Genomes of 700 Malagasy people showed a long isolation of their Austronesian ancestors

(ORDO NEWS) — Geneticists analyzed the DNA of 700 Malagasy people and found that their Austronesian ancestors had been in genetic isolation for centuries, when the effective population size was limited to a few hundred people.

But about a thousand years ago, they mixed with the East African Bantu population, after which Madagascar began a rapid demographic growth. It was accompanied by the extinction of the local megafauna.

The main population of Madagascar are Malagasy, whose number today exceeds 25 million people. It is believed that a group of Austronesian-speaking Indonesians arrived on the island around 1200–1600 years ago.

Among the modern population, they are closest to the inhabitants of southern Kalimantan. About a thousand years ago, they mixed with the African population, which is genetically related to East African Bantu-speaking tribes.

A genome-wide analysis showed that the African ancestral component in Malagasy is about 59.4 ± 0.4 percent, while the Asian component is 36.6 ± 0.4 percent.

Another approximately 3.9 ± 0.1 percent is accounted for by the West Eurasian component. African haplogroups are more common than East Asian ones in the analysis of mitochondrial DNA (50.1 versus 42.4 percent) and Y-chromosome lines (70.7 versus 20.7 percent).

At the same time, the Malagasy language belongs to Austronesian, which was influenced by Bantu, Arabic and some other languages.

Pierron Denis of the Paul Sabatier University, together with colleagues from Germany, Madagascar, Portugal, France and Sweden, continued research into the origins of the Malagasy.

To do this, they studied the genetic profiles of 700 people from different parts of Madagascar and 3,464 members of other populations, focusing on identity by descent (IBD).

Using software, scientists have confirmed past findings that Malagasy are related to East African Bantu populations and Austronesian populations of south Kalimantan. The genomes of modern inhabitants of Madagascar formed ten clusters due to differences accumulated about 20–30 generations ago.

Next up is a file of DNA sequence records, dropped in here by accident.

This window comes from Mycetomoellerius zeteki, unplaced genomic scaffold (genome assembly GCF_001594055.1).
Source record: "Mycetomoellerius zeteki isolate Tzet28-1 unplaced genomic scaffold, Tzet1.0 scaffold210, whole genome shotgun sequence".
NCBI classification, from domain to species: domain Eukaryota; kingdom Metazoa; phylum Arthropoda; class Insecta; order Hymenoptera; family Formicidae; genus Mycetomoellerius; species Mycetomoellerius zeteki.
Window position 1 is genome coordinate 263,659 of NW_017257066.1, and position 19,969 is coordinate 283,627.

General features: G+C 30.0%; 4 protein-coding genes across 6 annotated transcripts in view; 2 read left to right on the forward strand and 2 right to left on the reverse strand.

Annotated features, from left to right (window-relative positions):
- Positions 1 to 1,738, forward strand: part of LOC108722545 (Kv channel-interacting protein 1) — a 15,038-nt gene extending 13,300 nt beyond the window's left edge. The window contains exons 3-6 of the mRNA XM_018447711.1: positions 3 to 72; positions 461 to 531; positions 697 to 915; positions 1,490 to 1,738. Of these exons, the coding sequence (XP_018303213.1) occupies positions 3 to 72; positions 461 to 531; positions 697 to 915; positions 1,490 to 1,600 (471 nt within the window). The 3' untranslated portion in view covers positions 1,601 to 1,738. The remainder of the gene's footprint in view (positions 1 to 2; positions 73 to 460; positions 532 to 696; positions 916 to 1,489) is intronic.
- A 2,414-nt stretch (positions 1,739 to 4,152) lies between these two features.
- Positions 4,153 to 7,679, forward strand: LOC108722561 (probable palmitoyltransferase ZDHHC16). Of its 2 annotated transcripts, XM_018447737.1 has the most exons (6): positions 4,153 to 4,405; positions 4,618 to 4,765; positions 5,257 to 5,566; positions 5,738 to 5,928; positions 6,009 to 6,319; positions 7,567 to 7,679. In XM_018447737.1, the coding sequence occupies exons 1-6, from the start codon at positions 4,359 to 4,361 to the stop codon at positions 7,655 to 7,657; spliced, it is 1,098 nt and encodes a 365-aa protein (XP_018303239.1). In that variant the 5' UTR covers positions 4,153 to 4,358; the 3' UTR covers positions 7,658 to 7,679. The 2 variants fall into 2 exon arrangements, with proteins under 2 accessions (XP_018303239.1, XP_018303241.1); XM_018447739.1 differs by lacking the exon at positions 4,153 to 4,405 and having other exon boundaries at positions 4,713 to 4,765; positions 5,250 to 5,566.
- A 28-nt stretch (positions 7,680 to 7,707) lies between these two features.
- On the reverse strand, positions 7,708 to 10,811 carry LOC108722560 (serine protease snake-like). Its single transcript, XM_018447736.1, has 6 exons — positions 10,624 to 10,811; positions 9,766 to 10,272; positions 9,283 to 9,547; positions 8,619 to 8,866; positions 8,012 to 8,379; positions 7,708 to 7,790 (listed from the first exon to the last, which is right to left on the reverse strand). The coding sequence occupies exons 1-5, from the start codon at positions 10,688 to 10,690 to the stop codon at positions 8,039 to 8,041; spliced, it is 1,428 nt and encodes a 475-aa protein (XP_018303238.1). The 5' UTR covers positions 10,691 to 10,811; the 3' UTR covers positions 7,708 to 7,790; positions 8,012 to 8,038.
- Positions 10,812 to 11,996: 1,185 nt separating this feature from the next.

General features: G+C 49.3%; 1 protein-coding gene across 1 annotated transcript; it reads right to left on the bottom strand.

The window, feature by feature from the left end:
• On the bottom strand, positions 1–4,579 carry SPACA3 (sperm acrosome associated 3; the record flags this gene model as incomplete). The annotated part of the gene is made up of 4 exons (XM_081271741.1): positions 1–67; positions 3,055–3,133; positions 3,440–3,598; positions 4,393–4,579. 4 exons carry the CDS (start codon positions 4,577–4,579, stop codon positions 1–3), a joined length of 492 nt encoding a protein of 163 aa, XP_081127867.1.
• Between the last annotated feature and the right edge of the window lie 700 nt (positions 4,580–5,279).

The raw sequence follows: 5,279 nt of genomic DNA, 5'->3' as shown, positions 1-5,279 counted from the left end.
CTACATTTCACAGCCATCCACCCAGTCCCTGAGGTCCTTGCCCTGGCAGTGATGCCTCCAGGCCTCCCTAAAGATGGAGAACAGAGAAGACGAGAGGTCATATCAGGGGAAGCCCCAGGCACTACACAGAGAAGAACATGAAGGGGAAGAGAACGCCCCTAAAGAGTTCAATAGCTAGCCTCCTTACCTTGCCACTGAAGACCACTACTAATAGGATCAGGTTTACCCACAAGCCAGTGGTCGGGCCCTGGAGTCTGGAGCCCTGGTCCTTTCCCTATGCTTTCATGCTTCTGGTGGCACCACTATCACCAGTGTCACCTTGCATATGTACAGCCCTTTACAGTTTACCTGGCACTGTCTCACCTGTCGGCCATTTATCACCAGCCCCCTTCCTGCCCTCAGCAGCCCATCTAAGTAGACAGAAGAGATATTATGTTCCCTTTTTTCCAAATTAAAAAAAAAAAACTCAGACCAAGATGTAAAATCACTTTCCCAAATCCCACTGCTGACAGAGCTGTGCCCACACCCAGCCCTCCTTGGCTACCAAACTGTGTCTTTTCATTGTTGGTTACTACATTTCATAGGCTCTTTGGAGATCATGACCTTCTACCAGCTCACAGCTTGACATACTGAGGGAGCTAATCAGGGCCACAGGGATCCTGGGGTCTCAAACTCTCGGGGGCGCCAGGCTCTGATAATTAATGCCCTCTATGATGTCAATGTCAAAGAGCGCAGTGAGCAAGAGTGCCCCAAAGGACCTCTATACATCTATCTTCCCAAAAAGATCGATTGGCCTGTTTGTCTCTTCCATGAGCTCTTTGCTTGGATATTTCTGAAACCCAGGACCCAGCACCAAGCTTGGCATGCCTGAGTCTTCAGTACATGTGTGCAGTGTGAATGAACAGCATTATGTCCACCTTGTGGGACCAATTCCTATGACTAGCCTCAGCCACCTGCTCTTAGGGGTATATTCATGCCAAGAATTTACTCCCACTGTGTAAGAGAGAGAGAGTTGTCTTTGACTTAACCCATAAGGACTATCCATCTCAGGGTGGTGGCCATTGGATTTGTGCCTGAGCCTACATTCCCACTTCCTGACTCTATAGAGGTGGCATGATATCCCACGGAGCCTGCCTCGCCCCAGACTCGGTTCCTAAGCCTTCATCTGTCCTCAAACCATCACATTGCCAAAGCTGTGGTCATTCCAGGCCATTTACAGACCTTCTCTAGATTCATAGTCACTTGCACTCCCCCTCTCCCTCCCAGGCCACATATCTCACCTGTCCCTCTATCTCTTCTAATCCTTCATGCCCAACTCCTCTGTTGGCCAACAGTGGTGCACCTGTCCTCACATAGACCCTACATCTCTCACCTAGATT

Scientists have discovered an interesting feature. Thus, if we consider the data for the entire genome, then the African ancestors of Malagasy account for about 60 percent, and about 40 percent for East Asian ones.

At the same time, segments of the genome that are identical in origin are more often of Asian origin than African. This feature is characteristic of all Malagasy clusters.

Scientists have calculated that the Asian ancestors of the Malagasy between 2000 and 1000 years ago were in a long genetic isolation. The researchers estimate that the effective size of this population was only a few hundred people over dozens of generations.

About a thousand years ago, the isolation ended when this group intermingled with the Africans, whose effective population size was much larger – about 2740-3000 people.

After the mixing of Asian and African ancestors of the Malagasy, there was a very rapid demographic growth. Thus, researchers believe that over the period from 1000 to 300 years ago, the effective population size increased by about a hundred times.

This population boom led to a significant expansion of agricultural land and the extinction of the local megafauna.

This is not the first time that the activities of people in Madagascar are associated with the extinction of the local fauna.

Thus, paleoclimatic reconstructions have shown that giant lemurs, epiornis, dodos and other representatives of megafauna have survived on this island for many millennia, despite periodic powerful droughts. But they all disappeared after the expansion of people.


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